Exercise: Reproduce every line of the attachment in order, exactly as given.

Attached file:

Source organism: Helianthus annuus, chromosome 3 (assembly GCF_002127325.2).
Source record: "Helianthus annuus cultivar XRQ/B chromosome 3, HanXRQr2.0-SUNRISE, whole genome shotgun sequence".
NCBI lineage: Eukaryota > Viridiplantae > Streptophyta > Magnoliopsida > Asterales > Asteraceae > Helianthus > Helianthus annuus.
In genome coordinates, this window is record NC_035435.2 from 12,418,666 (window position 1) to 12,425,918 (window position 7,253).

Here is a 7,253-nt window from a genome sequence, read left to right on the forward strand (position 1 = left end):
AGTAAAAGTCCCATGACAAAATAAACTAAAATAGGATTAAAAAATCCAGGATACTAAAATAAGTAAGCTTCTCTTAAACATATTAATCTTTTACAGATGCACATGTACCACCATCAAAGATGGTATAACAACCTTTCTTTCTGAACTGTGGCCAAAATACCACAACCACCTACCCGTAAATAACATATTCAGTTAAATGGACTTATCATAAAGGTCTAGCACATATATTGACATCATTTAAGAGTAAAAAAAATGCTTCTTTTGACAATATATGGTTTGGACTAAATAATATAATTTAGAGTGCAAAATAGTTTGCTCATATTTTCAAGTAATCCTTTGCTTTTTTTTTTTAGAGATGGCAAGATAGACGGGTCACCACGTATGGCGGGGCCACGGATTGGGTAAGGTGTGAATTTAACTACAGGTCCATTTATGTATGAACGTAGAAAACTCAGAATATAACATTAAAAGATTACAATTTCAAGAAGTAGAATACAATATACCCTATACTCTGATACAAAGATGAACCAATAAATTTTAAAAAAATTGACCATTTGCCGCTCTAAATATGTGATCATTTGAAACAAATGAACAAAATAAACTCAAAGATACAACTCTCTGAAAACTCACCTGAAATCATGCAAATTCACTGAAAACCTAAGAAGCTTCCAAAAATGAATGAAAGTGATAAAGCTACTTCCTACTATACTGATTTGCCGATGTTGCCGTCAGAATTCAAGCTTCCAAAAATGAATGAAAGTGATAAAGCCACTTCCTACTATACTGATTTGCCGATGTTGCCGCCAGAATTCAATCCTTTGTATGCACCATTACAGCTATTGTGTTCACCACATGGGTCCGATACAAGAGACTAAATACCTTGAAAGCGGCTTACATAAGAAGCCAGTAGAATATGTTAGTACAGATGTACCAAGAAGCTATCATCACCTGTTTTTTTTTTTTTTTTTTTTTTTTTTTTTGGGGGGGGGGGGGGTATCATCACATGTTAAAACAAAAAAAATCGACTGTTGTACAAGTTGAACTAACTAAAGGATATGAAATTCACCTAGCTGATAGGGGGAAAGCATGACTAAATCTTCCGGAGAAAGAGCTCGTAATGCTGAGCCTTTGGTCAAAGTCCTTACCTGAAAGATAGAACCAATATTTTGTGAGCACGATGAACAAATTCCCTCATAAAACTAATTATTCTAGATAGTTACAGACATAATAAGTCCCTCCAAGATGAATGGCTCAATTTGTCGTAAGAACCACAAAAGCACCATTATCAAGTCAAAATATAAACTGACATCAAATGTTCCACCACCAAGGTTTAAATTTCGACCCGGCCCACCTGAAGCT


Source organism: Helianthus annuus, chromosome 3 (assembly GCF_002127325.2).
Source record: "Helianthus annuus cultivar XRQ/B chromosome 3, HanXRQr2.0-SUNRISE, whole genome shotgun sequence".
NCBI lineage: Eukaryota > Viridiplantae > Streptophyta > Magnoliopsida > Asterales > Asteraceae > Helianthus > Helianthus annuus.
In genome coordinates, this window is record NC_035435.2 from 12,418,666 (window position 1) to 12,425,918 (window position 7,253).

Here is a 7,253-nt window from a genome sequence, read left to right on the forward strand (position 1 = left end):
AGTAAAAGTCCCATGACAAAATAAACTAAAATAGGATTAAAAAATCCAGGATACTAAAATAAGTAAGCTTCTCTTAAACATATTAATCTTTTACAGATGCACATGTACCACCATCAAAGATGGTATAACAACCTTTCTTTCTGAACTGTGGCCAAAATACCACAACCACCTACCCGTAAATAACATATTCAGTTAAATGGACTTATCATAAAGGTCTAGCACATATATTGACATCATTTAAGAGTAAAAAAAATGCTTCTTTTGACAATATATGGTTTGGACTAAATAATATAATTTAGAGTGCAAAATAGTTTGCTCATATTTTCAAGTAATCCTTTGCTTTTTTTTTTTAGAGATGGCAAGATAGACGGGTCACCACGTATGGCGGGGCCACGGATTGGGTAAGGTGTGAATTTAACTACAGGTCCATTTATGTATGAACGTAGAAAACTCAGAATATAACATTAAAAGATTACAATTTCAAGAAGTAGAATACAATATACCCTATACTCTGATACAAAGATGAACCAATAAATTTTAAAAAAATTGACCATTTGCCGCTCTAAATATGTGATCATTTGAAACAAATGAACAAAATAAACTCAAAGATACAACTCTCTGAAAACTCACCTGAAATCATGCAAATTCACTGAAAACCTAAGAAGCTTCCAAAAATGAATGAAAGTGATAAAGCTACTTCCTACTATACTGATTTGCCGATGTTGCCGTCAGAATTCAAGCTTCCAAAAATGAATGAAAGTGATAAAGCCACTTCCTACTATACTGATTTGCCGATGTTGCCGCCAGAATTCAATCCTTTGTATGCACCATTACAGCTATTGTGTTCACCACATGGGTCCGATACAAGAGACTAAATACCTTGAAAGCGGCTTACATAAGAAGCCAGTAGAATATGTTAGTACAGATGTACCAAGAAGCTATCATCACCTGTTTTTTTTTTTTTTTTTTTTTTTTTTTTTGGGGGGGGGGGGGGTATCATCACATGTTAAAACAAAAAAAATCGACTGTTGTACAAGTTGAACTAACTAAAGGATATGAAATTCACCTAGCTGATAGGGGGAAAGCATGACTAAATCTTCCGGAGAAAGAGCTCGTAATGCTGAGCCTTTGGTCAAAGTCCTTACCTGAAAGATAGAACCAATATTTTGTGAGCACGATGAACAAATTCCCTCATAAAACTAATTATTCTAGATAGTTACAGACATAATAAGTCCCTCCAAGATGAATGGCTCAATTTGTCGTAAGAACCACAAAAGCACCATTATCAAGTCAAAATATAAACTGACATCAAATGTTCCACCACCAAGGTTTAAATTTCGACCCGGCCCACCTGAAGCT